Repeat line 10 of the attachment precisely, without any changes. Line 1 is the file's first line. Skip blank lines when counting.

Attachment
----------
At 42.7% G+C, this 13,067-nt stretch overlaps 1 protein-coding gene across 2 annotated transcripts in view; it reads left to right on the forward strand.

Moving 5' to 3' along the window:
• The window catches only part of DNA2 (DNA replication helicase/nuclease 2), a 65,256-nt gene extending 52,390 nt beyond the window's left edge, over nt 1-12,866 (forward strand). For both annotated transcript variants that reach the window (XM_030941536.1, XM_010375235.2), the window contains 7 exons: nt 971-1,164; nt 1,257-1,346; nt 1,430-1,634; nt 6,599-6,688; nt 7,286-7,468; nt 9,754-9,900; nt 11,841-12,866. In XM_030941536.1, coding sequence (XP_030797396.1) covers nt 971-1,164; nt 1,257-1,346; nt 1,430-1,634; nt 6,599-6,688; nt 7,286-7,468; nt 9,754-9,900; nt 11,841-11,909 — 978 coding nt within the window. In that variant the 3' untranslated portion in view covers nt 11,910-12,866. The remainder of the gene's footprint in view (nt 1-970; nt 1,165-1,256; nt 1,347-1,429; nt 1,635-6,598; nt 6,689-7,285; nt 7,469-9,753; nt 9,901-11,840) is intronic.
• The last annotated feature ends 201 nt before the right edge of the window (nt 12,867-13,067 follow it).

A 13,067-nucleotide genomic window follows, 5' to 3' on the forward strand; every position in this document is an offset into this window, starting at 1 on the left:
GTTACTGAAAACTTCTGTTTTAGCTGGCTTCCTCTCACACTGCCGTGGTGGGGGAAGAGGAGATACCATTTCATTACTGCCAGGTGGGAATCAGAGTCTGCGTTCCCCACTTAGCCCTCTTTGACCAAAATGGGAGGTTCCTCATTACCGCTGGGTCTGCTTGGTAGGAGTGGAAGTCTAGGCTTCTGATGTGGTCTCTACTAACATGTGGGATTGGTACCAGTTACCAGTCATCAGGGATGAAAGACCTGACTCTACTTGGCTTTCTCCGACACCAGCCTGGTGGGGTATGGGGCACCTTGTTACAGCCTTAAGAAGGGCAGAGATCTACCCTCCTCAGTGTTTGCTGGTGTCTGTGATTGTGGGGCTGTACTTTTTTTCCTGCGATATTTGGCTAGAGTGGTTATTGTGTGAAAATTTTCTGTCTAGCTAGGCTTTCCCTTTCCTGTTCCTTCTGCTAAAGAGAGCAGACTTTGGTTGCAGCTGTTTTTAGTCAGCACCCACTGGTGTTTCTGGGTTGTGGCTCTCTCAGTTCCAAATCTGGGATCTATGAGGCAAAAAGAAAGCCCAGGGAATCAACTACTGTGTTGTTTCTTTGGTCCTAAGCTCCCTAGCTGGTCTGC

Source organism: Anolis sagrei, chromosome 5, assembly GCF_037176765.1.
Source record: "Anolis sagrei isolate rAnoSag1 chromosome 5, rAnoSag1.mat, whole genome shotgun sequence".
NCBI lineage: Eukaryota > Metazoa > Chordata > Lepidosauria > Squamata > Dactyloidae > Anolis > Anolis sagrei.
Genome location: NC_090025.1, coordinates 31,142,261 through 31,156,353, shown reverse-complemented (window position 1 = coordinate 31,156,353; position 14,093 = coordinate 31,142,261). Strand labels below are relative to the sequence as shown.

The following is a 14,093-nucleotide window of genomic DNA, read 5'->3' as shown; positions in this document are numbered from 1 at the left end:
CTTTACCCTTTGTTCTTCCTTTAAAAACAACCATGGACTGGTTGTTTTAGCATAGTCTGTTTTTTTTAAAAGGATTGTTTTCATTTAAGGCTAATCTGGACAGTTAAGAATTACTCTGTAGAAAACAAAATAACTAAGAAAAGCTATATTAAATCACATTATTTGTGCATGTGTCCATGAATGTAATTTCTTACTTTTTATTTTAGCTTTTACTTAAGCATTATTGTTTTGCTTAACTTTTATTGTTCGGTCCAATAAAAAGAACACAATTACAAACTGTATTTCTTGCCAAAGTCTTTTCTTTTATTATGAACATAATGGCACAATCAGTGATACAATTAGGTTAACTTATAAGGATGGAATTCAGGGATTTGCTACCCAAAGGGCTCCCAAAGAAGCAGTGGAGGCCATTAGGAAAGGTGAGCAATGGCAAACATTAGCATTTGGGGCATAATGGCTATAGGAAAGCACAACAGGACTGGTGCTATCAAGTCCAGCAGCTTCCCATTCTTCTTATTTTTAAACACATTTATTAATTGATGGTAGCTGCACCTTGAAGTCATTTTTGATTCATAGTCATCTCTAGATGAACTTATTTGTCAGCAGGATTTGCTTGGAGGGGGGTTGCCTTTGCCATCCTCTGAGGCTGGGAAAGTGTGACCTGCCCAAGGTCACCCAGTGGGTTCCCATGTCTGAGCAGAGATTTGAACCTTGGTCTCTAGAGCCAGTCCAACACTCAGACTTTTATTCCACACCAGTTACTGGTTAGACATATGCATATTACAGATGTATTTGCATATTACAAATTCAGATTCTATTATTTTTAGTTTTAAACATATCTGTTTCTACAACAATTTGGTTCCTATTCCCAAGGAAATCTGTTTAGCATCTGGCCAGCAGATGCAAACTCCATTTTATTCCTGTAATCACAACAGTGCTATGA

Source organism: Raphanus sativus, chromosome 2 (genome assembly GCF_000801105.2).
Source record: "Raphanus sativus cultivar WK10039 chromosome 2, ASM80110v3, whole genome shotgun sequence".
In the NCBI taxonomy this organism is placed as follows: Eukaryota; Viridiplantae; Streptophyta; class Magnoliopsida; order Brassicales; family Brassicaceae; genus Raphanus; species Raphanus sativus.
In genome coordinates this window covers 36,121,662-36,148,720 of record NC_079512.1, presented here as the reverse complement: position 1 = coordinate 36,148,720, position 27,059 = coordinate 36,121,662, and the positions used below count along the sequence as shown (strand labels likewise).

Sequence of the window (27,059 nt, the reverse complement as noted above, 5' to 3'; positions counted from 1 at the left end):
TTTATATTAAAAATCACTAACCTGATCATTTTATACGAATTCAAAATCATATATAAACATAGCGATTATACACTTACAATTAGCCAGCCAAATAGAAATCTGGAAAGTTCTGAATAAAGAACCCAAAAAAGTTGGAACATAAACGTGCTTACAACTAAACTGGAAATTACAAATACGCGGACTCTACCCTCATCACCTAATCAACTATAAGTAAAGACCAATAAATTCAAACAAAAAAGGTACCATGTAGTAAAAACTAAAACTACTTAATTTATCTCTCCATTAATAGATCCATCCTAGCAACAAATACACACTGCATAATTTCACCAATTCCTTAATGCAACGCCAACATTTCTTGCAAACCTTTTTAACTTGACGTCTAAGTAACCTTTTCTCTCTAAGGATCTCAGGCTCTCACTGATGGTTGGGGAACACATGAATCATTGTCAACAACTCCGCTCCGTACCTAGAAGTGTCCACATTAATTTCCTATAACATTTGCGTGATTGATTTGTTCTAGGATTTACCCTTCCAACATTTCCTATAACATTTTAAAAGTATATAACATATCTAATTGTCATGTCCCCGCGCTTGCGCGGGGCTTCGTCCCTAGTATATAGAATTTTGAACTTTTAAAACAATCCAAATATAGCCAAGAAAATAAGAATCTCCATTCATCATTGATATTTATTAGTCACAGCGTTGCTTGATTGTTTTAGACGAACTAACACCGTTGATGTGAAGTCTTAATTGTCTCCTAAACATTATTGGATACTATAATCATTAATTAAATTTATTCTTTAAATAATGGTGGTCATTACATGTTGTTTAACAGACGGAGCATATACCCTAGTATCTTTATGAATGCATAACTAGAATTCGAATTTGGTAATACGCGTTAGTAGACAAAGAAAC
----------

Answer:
Genome location: NC_090025.1, coordinates 31,142,261 through 31,156,353, shown reverse-complemented (window position 1 = coordinate 31,156,353; position 14,093 = coordinate 31,142,261). Strand labels below are relative to the sequence as shown.